SAM JACKSON’S ADVICE ON SPL AND PART-TIME WORKING
Colleagues will support you.
My peers were supportive, and surprisingly a lot of clients were also excited and enthusiastic about the idea. They told me they wished they had the opportunity to take more parental leave when they had their children. A number of my peers have now also gone off on SPL – I know of five just on my account team.
Put it into perspective, it’s a short time in a long career.
Your career is important, and at Accenture everyone wants to succeed. But my career will hopefully last about 40 years, and taking SPL is such a small part of that time. It’s essentially giving up less than a year to take an opportunity which might only be once in a lifetime.
You can keep up career momentum working part-time.
I’ve moved on from my first senior manager role to bigger and more complex things managing more complex pieces of work, larger teams, more senior clients and all that sort of thing. So, I think those are the normal incremental steps that everyone goes on, on their career journey while they’re working towards the next promotion – and those things do still happen while you’re working part time.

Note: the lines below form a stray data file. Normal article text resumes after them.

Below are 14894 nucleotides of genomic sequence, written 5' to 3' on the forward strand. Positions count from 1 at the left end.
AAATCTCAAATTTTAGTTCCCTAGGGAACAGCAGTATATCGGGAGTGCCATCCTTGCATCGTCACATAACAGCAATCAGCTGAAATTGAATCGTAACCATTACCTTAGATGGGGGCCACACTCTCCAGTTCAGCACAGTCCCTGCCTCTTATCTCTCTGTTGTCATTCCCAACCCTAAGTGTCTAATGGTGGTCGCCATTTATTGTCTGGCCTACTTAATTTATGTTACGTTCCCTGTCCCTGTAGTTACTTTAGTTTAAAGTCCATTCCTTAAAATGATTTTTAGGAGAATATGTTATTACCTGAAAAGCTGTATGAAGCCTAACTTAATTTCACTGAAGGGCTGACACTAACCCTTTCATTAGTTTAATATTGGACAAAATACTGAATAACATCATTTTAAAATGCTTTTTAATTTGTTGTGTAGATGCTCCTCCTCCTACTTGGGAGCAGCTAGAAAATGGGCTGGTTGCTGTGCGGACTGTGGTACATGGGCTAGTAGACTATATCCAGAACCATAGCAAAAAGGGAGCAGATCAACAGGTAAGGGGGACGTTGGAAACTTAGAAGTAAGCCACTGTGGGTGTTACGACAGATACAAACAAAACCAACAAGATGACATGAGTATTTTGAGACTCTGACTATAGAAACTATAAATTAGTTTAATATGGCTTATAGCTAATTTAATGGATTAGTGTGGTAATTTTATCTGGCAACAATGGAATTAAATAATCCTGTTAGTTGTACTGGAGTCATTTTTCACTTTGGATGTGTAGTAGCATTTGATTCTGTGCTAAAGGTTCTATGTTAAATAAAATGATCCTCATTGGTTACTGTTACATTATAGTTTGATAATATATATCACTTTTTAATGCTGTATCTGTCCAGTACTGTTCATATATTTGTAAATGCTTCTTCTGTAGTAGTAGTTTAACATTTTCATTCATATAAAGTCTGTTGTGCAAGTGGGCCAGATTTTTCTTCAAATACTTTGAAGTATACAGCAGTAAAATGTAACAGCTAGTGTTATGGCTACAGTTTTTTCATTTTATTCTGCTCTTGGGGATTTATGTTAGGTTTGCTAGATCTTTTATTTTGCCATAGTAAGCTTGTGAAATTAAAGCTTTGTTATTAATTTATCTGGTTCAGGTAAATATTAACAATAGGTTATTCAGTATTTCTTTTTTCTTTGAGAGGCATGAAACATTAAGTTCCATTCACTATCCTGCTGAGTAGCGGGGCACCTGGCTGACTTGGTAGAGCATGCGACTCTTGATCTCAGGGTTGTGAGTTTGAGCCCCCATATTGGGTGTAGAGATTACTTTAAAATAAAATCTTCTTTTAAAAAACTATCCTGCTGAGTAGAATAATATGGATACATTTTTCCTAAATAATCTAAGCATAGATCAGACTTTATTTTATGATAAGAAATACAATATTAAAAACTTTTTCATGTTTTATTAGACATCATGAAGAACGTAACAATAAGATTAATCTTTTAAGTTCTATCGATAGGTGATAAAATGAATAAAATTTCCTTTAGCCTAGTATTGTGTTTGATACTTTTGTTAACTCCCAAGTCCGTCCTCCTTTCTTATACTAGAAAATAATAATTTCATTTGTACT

Adjust your role to your time.
Nobody expects that you’ll be able to do a five-day-a-week role in three days a week, so instead I’ve been assigned to roles that are designed for three days a week from the start. And actually, that’s worked quite well. Since I’ve been doing three days a week, I haven’t felt as overstretched.
Your employer benefits too.
I think Accenture benefits from having a more engaged me. I feel like having a more balanced life means I’m fresher, I have more energy, more enthusiasm for work and I genuinely think I’m more productive and get more done in the time I am working because my balance feels a lot better.
At Accenture, it is our core belief that each of us should be able to bring our true selves to work. It’s something we live by every day. It is this freedom that allows us to do our best work and contribute forward-thinking ideas; it makes us more creative and enables innovation to flourish. With stories like this one, we celebrate individuals who are re-shaping culture, embracing the new, changing the narrative for their community, unlocking overlooked potential, and challenging outdated expectations. Find out more about Accenture’s commitment to creating a supportive environment where everyone can thrive.